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posted: 5/11/2013 8:00 AM

Mold: District tried to settle with insurance agency

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It's been more than a decade since educators had to deal with mold at St. Charles East High School and the lawsuits filed by families as a result of exposure to students.

But the legal battle is not completely over. In fact, in July, the reset button will be pushed on a lingering lawsuit that may still see district taxpayers on the hook for millions of dollars.

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St. Charles Unit District 303 was covered by multiple insurers at the time of the 2001 mold outbreak. But in a series of settlements with several of the insurers, the district's pooled-insurance company, the Illinois School District Agency, wound up as the last company still in the mix and the brunt of remaining litigation costs.

The result was a lawsuit first filed in 2003 in which the ISDA claimed District 303 "received a double recovery of defense and indemnity costs" and a "windfall profit and has been unjustly enriched."

In other words, ISDA believed it was unjustly billed for several expenses and that the district ultimately ended up with more than it needed to pay for all its mold litigation costs because the other insurance companies had also chipped in.

The school district has stated in court that it received no such windfall. In fact, the school district said it recovered less than one-third of its costs.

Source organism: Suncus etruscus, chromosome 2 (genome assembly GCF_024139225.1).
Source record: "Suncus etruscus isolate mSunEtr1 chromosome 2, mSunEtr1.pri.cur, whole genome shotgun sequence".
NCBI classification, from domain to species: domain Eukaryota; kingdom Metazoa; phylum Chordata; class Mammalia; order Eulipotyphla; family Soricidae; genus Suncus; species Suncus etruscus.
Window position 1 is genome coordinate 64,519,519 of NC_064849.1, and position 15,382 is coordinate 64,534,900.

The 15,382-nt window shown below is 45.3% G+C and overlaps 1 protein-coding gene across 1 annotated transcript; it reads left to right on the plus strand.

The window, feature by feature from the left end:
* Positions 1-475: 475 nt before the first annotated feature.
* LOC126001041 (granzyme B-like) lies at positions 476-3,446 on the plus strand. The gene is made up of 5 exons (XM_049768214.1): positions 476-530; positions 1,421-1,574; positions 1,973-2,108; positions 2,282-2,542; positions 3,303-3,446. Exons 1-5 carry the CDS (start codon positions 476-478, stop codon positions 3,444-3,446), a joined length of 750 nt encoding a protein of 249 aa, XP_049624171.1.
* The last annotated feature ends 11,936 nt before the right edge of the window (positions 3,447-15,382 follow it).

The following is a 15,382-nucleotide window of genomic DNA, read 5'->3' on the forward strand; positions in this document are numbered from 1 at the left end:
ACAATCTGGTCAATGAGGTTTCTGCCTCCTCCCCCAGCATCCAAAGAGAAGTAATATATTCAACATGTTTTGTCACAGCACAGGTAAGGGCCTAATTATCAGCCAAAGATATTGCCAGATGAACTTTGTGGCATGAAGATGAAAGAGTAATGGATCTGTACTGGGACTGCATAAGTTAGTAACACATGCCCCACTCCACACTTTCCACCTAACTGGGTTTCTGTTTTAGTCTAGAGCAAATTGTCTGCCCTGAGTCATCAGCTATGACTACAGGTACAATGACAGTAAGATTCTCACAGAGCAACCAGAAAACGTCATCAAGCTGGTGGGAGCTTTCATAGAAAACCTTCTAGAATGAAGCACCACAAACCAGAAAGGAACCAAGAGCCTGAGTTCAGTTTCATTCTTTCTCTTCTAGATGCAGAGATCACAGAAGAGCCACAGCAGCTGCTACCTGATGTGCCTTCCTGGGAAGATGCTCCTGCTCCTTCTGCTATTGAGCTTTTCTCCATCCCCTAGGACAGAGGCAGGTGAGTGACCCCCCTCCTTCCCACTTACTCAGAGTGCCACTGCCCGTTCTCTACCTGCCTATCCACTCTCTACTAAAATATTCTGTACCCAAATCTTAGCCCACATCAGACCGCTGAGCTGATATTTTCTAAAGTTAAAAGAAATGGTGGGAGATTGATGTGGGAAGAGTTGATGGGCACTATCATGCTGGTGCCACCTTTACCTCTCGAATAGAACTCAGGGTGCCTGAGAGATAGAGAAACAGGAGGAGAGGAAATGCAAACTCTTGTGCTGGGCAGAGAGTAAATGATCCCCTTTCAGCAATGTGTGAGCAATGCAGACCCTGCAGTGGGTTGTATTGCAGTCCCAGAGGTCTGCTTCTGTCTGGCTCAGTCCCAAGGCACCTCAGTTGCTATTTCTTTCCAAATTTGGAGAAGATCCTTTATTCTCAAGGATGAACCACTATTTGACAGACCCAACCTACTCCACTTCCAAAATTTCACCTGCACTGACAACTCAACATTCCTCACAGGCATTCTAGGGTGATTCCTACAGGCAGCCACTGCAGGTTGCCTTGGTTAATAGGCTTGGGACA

At the crux of the ongoing dispute are $2.2 million in "expert and consultant bills" related to the use of a mold consultant who helped the district with the actual mold remediation and then was further employed by the district as a consultant in the litigation with families who sued the district.

"That is a very complicated issue," said Brad Cauffman, the school district's chief financial officer. "The consultant was the mold expert here to help us determine the best way to do the remediation at the school. But he was also seen as the best expert to help us defend the lawsuits. It just became very blurry with where his time started and stopped with the mold remediation and where it started and stopped with the litigation."

As a result, ISDA claims only some or none of the consultant's $2.2 million bill should be covered by the insurance claim. Cauffman said the school district has tried to settle the dispute twice with ISDA but could not come to terms.

"We know they won't take anything less than $1 million," Cauffman said. "And I'm pretty sure if we called them up and said we'd write a check for $2 million, that's the only way they would agree to stop fighting us."

A seesaw of litigation history in the case, with the school district winning in the lower courts and ISDA prevailing on appeal, will now see the case return back to the lower courts starting this July, and the legal costs will continue to mount.

"To be clear, the litigation related to the students and parents who had concerns about the mold issues they felt they incurred while at the building is long settled," Cauffman said. "That's all paid and gone. It's this other disagreement with one of our insurance companies that had just gotten to be a long, long ordeal. We would just like the suit to be over."

Representatives for ISDA declined to comment.

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